WASHINGTON (Legal Newsline)- The Justice Department announced Monday that it published its first annual progress report on environmental justice.
According to the communique, the report fulfills a landmark commitment to publish a yearly progress report to provide all Americans - regardless of their race, ethnicity, or income status - full protection under the nation's environmental, civil rights, and health laws.
DOJ said that it recognizes that low-income, minority and Native American communities are often disproportionately burdened with pollution, resulting in disproportionate health problems, greater obstacles to economic growth, and a lower quality of life.
"As reflected in the Department of Justice's Progress Report, we are integrating the principles of environmental justice into our work and will continue to take steps to ensure that every American has full protection under the nation's environmental, civil rights, and health laws," U.S. Attorney General Eric Holder said.
"In fulfilling our mission, the Department is guided by the principles of environmental justice: That all Americans deserve a safe and healthy environment in which to live their lives and a meaningful opportunity to participate in the decisions that affect their wellbeing."
DOJ emphasized in the announcement a few accomplishments.
The Justice Department says it played a key role in developing the interagency memorandum of understanding on environmental justice, which was signed by 17 federal agencies, and also plays an ongoing role in the Interagency Workgroup on Environmental Justice.
Representatives from the Environment and Natural Resources Division, the Civil Rights Division, and U.S. Attorneys' Offices have met with dozens of communities across the country who have been affected by pollution, environmental justice advocates, the corporate community, and other stakeholders.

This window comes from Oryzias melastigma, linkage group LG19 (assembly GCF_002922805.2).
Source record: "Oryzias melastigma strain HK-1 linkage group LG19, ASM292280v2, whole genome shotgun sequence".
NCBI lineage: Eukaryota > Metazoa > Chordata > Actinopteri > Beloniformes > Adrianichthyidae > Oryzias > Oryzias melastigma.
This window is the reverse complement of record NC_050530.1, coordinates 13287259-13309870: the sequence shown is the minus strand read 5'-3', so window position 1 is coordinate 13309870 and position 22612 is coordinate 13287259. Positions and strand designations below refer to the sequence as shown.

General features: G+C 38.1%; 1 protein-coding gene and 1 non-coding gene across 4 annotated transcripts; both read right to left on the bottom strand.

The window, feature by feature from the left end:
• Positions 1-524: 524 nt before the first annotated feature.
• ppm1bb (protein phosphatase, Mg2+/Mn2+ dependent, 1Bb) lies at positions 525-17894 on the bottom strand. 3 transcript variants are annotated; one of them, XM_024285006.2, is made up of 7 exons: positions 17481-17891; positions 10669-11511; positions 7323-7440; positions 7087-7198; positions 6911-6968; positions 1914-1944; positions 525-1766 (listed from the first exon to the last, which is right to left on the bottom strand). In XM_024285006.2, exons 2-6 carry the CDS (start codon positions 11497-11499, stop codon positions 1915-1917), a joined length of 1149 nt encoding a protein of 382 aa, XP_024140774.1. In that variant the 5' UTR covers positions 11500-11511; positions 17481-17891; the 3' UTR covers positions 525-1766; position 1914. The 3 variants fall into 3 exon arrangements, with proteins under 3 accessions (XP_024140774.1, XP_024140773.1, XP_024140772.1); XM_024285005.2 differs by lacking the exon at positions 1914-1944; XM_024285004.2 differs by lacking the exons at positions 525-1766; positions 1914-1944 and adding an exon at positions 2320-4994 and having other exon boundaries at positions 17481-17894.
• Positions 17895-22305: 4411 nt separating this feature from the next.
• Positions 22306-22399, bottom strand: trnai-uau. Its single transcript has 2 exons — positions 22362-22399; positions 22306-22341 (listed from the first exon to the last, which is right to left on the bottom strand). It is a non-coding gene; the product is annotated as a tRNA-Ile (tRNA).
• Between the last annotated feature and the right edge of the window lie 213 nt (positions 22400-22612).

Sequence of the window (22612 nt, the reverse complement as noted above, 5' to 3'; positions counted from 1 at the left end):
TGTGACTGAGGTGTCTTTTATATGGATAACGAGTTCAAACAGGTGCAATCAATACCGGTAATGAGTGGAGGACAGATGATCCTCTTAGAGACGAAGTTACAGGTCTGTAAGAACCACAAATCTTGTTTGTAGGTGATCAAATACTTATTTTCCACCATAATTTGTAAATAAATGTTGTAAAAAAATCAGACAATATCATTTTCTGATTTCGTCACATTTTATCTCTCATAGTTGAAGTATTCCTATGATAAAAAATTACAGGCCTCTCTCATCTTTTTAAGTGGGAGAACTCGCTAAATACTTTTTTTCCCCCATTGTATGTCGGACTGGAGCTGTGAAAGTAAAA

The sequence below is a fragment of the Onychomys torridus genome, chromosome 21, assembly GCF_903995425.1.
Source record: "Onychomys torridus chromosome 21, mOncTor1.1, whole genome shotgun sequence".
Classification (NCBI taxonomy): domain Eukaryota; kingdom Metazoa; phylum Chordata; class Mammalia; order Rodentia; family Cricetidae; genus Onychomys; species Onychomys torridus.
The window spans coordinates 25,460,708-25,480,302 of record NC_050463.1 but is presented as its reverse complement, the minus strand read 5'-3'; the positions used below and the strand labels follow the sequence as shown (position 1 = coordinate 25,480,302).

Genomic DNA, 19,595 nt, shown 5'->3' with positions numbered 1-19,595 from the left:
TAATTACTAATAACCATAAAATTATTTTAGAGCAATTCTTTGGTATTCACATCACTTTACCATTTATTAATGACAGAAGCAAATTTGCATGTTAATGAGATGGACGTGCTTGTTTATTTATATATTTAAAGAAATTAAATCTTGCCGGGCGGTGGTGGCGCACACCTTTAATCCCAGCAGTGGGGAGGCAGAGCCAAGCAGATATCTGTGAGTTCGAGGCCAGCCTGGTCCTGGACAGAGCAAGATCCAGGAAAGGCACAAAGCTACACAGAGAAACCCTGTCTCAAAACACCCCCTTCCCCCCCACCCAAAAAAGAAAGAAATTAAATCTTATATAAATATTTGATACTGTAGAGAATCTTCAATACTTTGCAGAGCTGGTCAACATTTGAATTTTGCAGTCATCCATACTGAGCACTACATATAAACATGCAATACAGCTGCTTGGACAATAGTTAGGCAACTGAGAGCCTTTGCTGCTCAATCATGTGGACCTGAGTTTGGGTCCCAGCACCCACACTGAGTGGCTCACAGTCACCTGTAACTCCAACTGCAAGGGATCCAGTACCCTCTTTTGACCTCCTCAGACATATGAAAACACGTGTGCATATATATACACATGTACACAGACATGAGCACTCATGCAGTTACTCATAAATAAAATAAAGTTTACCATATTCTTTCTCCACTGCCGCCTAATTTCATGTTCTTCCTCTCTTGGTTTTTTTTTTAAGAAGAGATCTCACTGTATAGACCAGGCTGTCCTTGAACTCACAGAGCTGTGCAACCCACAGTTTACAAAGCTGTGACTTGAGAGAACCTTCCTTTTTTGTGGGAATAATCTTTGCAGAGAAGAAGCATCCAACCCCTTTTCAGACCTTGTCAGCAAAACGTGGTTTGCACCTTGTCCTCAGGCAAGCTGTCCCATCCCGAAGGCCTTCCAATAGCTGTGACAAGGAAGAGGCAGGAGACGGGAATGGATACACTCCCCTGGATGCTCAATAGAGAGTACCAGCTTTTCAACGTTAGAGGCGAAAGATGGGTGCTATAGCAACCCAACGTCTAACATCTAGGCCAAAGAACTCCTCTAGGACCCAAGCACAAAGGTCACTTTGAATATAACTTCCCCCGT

The Community Relations Service facilitated participation in environmental decision-making through mediation and conciliation for community leaders and state and local officials.
The Justice Department says it is working to achieve meaningful results for communities in its cases. In cities across the U.S., such as St. Louis and Jersey City, N.J., the Department brought cases to address illegal discharges from aging municipal wastewater and stormwater systems.
Settlements in these cases improve public health and the environment for the entire affected community, while also addressing the specific impacts violations have on disproportionately burdened communities, the DOJ says.
Litigation results benefiting communities across the country - in Massachusetts, Washington, Texas, Kansas, Georgia, Indiana, and many other states - are detailed in our report.
The formal name for the document is the 2011 Annual Implementation Progress Report on Environmental Justice. According to Associate Attorney General Thomas J. Perrelli, "The Department has fully embraced the goals of environmental justice. Every American deserves clean air, water, and land in the places where they live, work, play, and learn. We have made significant strides in achieving these goals, but work remains, and our efforts continue."
Dr. Kenneth P. Green is a resident scholar with the American Enterprise Institute. He has studied energy and energy-related
environmental policy for nearly 20 years.
"From an empirical and economic standpoint, the arguments being advanced do not reflect reality," he said. "Companies and people will locate where land prices are less expensive. Both of them benefit from lower land prices. If companies did not go there the jobs and the community revenues would not go there either."